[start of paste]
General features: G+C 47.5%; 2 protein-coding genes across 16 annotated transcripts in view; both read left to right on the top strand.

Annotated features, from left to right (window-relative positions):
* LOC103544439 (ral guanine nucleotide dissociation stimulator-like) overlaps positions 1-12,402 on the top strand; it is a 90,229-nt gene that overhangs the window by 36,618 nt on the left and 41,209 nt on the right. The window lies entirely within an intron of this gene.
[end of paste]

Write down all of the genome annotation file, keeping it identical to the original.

General features: G+C 47.5%; 2 protein-coding genes across 16 annotated transcripts in view; both read left to right on the top strand.

Annotated features, from left to right (window-relative positions):
* LOC103544439 (ral guanine nucleotide dissociation stimulator-like) overlaps positions 1-12,402 on the top strand; it is a 90,229-nt gene that overhangs the window by 36,618 nt on the left and 41,209 nt on the right. The window lies entirely within an intron of this gene.